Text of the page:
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Does Voter Purging Disenfranchise?

(OP: JULY 20, 2018)

Voter Purging in Ohio

The Supreme Court recently passed down a decision to allow Ohio to purge their voter lists. Voter purging is meant to remove any person from the list who has not been an active voter over the past several elections. In order to stay on registration lists, there are a number of bureaucratic steps that must be taken. Standards for voter purging do vary from state to state, however. In Ohio, if it has been marked that you have not voted in the past several election cycles, you will be sent a notecard. You must fill out that notecard and send it back to maintain your voting status. If not, you will be removed from the list. You will also be removed from the list if you are a convicted felon. These two criterion seem simple enough, but in actual execution, it becomes much more complicated.

Two Sides of the Argument

This practice was taken to court by the A. Philip Randolph Institute and other civil-rights groups, arguing that it goes against the 1993 National Voter Registration Act as voter purging typically unjustly targets minorities, further disenfranchising them at the polls. Voter purges are done to ensure that those on the rolls are active and engaged voters. Removing those that have not voted in the past several elections means that you are removing people who have either passed away, or moved to another location. Therefore, it is said to prevent voter fraud because people cannot vote under a dead person’s name, or vote in two different locations because they have moved and potentially registered at another polling site.

Purging in the 2000 Presidential Election        

During the 2000 presidential election race in Florida, there was an immense amount of voter purging that was originally meant to target convicted felons, but instead removed mainly eligible and legal voters from the rolls. This purge was based off of the felon-disenfranchisement law, dated back to 1868, when the state banned anyone with a felony conviction from voting unless the governor issued a pardon. The law impacted newly emancipated African Americans, who during slavery were far more likely to be arrested than whites. This policy was still on the books in 2000. The purge list for the 2000 election contained 58,000 alleged felons. At the time, African-Americans made up 11% of registered voters. However, they made up 44% of this list. Furthermore, this list contained numerous errors, resulting in tens of thousands of people wrongfully purged from the rolls. Such errors included distinctions so simple as a difference in a middle name, or differential spelling of a last name.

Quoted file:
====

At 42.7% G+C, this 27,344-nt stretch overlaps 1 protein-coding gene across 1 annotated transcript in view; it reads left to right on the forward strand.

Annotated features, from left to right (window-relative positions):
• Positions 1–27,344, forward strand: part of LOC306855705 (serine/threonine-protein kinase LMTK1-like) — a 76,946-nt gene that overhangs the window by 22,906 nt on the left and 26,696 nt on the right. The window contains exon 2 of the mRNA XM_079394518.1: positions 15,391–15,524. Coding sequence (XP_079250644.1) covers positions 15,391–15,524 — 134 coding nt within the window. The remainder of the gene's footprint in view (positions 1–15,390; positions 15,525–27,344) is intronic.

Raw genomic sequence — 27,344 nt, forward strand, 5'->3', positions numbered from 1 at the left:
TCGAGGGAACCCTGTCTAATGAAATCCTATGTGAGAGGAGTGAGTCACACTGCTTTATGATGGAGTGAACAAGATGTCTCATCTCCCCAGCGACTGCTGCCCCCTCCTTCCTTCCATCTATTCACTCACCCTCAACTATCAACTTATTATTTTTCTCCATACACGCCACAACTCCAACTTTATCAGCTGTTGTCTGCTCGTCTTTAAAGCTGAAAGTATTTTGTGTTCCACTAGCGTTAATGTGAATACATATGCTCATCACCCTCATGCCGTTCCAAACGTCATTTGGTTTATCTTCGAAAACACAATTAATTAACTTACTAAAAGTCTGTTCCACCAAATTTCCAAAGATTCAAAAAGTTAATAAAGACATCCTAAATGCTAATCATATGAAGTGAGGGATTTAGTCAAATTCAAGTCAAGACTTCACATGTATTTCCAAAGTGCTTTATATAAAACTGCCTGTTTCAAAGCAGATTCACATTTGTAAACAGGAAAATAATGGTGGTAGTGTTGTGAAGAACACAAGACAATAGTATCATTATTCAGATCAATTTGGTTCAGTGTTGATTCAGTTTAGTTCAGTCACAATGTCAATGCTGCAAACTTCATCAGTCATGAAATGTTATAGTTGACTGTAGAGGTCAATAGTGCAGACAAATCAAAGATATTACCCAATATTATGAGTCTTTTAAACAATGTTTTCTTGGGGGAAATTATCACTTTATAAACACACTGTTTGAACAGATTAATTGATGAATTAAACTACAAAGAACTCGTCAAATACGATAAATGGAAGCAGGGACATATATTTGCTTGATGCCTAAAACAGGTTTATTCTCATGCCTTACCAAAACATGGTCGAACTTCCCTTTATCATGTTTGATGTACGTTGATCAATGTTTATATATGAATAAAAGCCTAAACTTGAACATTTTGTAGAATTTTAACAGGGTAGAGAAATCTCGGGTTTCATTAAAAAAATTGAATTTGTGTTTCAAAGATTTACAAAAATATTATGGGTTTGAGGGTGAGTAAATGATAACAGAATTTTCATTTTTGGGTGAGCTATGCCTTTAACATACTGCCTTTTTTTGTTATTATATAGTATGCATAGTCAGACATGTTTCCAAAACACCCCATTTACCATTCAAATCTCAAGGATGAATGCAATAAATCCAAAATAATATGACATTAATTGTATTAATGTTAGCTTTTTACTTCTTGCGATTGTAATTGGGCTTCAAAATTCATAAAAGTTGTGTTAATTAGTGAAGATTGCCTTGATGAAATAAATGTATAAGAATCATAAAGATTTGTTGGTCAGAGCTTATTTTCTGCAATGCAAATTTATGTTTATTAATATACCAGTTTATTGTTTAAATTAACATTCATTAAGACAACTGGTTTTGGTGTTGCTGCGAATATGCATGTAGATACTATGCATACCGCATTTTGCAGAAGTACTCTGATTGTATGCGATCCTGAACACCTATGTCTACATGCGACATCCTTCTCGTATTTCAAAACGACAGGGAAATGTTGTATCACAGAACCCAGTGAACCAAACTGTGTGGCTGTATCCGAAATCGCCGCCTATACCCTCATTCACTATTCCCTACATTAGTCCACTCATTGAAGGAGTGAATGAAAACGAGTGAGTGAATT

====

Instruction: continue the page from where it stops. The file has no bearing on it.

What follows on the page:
Does Voter Purging Disenfranchise?

As African-Americans largely vote democratic and this purge disproportionately targets them, there is a huge margin of votes that could have potentially gone to Al Gore. The result of this election was not only a mass amount of people who now have to jump through hoops to re-register because they had their right to vote taken away, it also created a narrative of voter fraud fueled by the GOP. “Longtime Republican consultant Carter Wrenn, a fixture in North Carolina politics, said the GOP’s voter fraud argument is nothing more than an excuse. ‘Of course it’s political. Why else would you do it?’ he said, explaining that Republicans, like any political party, want to protect their majority”. He went on further to say, “‘Look, if African Americans voted overwhelmingly Republican, they would have kept early voting right where it was,” Wrenn said. “It wasn’t about discriminating against African Americans. They just ended up in the middle of it because they vote Democrat’”. Minority disenfranchisement also comes with not having access to voter information because they are no longer on the rolls. Therefore, they may never vote again because they do not know where or when the elections are taking place.

What are your thoughts on voter purging?